The Portsmouth Fairy House Tour means fall is here in Seacost NH. Are there seasonal events you count on?
Repetitions ground, prepare and even motivate us for what's to come. Knowing that, it makes sense to use repetitions in your online teaching.
STARTING WITH developing lessons within a course that have REPEATING STRUCTURAL ARCS.
Here's the structure I use for lessons. You can use it too–for lessons within a bigger class or for teaching you do on a podcast or in a livestream.
Start quickly and clearly to welcome students to the lesson. Tell them “where” they are — i.e., which module and lesson this is within a bigger class.
2️⃣ SET EXPECTATIONS
Tell your students what they’ll do, get, become, or be capable of with this lesson. Avoid this outcome being “understanding” or “learning.” What will your students get, master, put to work, practice, or discover?
3️⃣ TELL YOUR STUDENTS WHY MASTERY OF THIS LESSON MATTERS
Present a strong, clear statement, and get your students motivated to move forward.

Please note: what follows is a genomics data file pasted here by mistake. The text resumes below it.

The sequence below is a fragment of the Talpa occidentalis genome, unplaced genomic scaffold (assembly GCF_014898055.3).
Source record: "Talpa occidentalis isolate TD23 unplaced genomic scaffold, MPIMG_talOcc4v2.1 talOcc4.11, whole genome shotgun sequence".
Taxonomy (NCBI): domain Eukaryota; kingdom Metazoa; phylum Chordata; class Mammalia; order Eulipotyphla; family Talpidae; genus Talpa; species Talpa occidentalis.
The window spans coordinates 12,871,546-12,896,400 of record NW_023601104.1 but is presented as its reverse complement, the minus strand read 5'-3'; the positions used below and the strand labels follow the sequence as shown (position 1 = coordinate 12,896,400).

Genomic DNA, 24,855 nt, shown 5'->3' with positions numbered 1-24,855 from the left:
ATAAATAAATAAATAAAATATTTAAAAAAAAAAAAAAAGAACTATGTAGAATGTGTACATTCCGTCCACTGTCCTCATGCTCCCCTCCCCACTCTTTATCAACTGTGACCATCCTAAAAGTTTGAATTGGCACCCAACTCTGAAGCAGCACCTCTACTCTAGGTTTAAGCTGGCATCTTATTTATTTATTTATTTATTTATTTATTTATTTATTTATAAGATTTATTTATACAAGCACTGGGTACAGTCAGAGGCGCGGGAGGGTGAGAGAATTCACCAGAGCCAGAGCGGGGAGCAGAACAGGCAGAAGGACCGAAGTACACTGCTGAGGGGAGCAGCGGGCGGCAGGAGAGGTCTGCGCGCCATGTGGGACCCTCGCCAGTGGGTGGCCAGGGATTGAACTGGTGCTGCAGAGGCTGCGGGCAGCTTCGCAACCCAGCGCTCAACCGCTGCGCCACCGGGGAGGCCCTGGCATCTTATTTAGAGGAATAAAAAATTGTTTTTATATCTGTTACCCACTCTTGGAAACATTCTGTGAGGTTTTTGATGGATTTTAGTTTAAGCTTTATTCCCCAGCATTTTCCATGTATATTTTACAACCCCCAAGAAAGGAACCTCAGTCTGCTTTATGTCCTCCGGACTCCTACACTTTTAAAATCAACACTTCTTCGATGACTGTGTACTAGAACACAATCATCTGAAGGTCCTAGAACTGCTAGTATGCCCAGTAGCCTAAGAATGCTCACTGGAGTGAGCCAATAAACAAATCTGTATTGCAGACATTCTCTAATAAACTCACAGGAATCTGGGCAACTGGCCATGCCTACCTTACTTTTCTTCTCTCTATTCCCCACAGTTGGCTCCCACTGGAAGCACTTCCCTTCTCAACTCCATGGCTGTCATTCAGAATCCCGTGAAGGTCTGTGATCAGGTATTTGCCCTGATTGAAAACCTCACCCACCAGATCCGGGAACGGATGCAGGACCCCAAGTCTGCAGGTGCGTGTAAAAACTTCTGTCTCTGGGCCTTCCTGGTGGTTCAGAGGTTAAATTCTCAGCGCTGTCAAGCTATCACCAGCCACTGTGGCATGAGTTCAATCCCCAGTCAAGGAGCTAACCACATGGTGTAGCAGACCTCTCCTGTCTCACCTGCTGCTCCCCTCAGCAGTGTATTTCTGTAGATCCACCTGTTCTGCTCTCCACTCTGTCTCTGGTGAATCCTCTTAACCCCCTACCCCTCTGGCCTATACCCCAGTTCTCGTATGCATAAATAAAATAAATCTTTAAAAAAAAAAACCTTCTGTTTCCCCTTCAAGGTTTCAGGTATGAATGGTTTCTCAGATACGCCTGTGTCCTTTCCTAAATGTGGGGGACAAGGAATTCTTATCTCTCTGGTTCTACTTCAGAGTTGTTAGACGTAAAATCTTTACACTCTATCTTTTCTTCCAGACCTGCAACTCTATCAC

The bulk of your lesson is your teaching. In a post last week I shared a process for getting from raw ideas to a developed lesson. Check it out!
5️⃣ CLOSE WITH WHAT THEY'VE LEARNED AND WHERE THEY'RE GOING
Summarize the key aspects of what you've just taught, and point your students forward to what they should do next. That might be an assignment that has them practicing or implementing what they've learned, or, sometimes, it's simply moving on to the next lesson.
6️⃣ ADD A SIGNATURE CLOSE
This last piece is a nice-to-have. It's your chance to leave your students feeling capable and inspired to move forward. EXAMPLE: In my eCourse Bluperint Program, each lesson ends with “You're on the right path if…” and includes a first doable step to help them feel they can and want to proceed, i.e., “you're ready to set up your backdrop for recording straight-to-camera video.”
What do you think? Can you see the power of repetition for teaching?